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Fran Noonan

Fran Noonan Beneath The Falls
Beneath The Falls, oil on panel

Chris BakerLofty Passage, oil on board
Fran Noonan finds his primary inspiration in the American Tonalist painters of the late nineteenth and early twentieth centuries. Although technically a landscape painter, his paintings show an intention more to invoke sentiments or memories than to merely depict natural places. His 2016 exhibit at Oxford was aptly titled "Intimations," with its many Wordsworthian associations. Instead of fine landscape detail and minutely stippled effects, Noonan substitutes broad washes of color and scumbled application. His focus is not panoramic but specific: a single tree, a copse, or small body of water, for example. And the light is not bright and ubiquitous. In his frequently back-lit images, the light seems to obscure as much as illuminate, leaving only broad outlines which loom monumentally in the encroaching darkness. His paintings invoke rather than describe and remind us at times of dream images. In addition to his being a visual artist, Fran is a classical pianist, and his paintings might best be described as "tone poems." They speak to a sensibility or a reality beyond the visible.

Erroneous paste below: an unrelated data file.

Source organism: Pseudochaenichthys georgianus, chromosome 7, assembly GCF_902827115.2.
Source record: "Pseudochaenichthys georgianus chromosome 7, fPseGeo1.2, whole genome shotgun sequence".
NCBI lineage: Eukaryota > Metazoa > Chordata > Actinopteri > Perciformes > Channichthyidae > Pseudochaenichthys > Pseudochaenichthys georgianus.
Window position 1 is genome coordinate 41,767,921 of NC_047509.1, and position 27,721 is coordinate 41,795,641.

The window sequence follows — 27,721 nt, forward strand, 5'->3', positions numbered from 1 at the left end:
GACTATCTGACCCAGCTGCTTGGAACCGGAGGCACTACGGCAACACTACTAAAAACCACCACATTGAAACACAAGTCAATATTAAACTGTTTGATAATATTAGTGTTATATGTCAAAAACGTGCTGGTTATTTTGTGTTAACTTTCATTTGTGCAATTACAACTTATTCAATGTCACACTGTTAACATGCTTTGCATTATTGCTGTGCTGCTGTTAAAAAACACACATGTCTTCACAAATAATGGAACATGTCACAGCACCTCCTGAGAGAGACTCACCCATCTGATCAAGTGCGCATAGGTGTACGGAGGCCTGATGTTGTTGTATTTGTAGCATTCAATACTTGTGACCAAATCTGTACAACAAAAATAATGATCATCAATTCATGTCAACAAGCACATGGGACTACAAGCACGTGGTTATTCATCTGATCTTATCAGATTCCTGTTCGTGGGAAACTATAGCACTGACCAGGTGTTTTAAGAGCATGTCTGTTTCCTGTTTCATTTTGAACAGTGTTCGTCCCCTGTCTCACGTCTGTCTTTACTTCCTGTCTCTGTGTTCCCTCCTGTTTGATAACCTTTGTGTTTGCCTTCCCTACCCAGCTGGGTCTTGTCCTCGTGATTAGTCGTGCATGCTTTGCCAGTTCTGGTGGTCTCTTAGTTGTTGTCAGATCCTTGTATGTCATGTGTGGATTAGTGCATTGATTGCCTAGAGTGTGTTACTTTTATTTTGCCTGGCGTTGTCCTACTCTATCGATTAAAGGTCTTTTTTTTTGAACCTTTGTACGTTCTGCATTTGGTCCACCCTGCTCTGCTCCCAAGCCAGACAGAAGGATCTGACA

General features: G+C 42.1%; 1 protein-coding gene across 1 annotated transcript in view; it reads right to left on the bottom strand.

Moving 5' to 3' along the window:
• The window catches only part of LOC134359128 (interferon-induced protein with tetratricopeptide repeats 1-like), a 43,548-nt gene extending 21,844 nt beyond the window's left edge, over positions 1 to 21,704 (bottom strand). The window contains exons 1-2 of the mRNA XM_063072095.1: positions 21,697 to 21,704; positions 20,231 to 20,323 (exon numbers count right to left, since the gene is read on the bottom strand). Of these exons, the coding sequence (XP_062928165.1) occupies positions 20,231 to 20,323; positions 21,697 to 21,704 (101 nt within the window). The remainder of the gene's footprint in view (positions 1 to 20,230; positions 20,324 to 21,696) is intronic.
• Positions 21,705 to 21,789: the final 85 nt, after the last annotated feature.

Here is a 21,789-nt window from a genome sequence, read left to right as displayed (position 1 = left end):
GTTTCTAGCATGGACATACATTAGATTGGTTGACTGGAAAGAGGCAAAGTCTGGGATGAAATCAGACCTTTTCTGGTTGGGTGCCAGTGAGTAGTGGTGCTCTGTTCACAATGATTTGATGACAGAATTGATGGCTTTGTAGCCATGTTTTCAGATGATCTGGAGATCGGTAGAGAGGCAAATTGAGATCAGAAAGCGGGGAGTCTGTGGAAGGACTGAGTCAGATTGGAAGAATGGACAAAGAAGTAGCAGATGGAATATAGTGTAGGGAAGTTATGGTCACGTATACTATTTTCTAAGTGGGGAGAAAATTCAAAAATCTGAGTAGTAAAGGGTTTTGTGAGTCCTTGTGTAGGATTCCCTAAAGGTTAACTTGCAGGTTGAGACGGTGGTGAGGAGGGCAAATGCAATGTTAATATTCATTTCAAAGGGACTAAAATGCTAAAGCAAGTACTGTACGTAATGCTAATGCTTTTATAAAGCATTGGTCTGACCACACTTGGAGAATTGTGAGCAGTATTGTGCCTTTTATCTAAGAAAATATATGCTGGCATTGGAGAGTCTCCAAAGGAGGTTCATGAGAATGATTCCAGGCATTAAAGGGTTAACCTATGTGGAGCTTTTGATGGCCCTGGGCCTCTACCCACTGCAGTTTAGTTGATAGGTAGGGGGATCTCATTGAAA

Fran Noonan
Quiet Glow, oil on board

Fran Noonan
Luring Meadow, oil on board

Fran Noonan
Labyrinth, oil on canvas board



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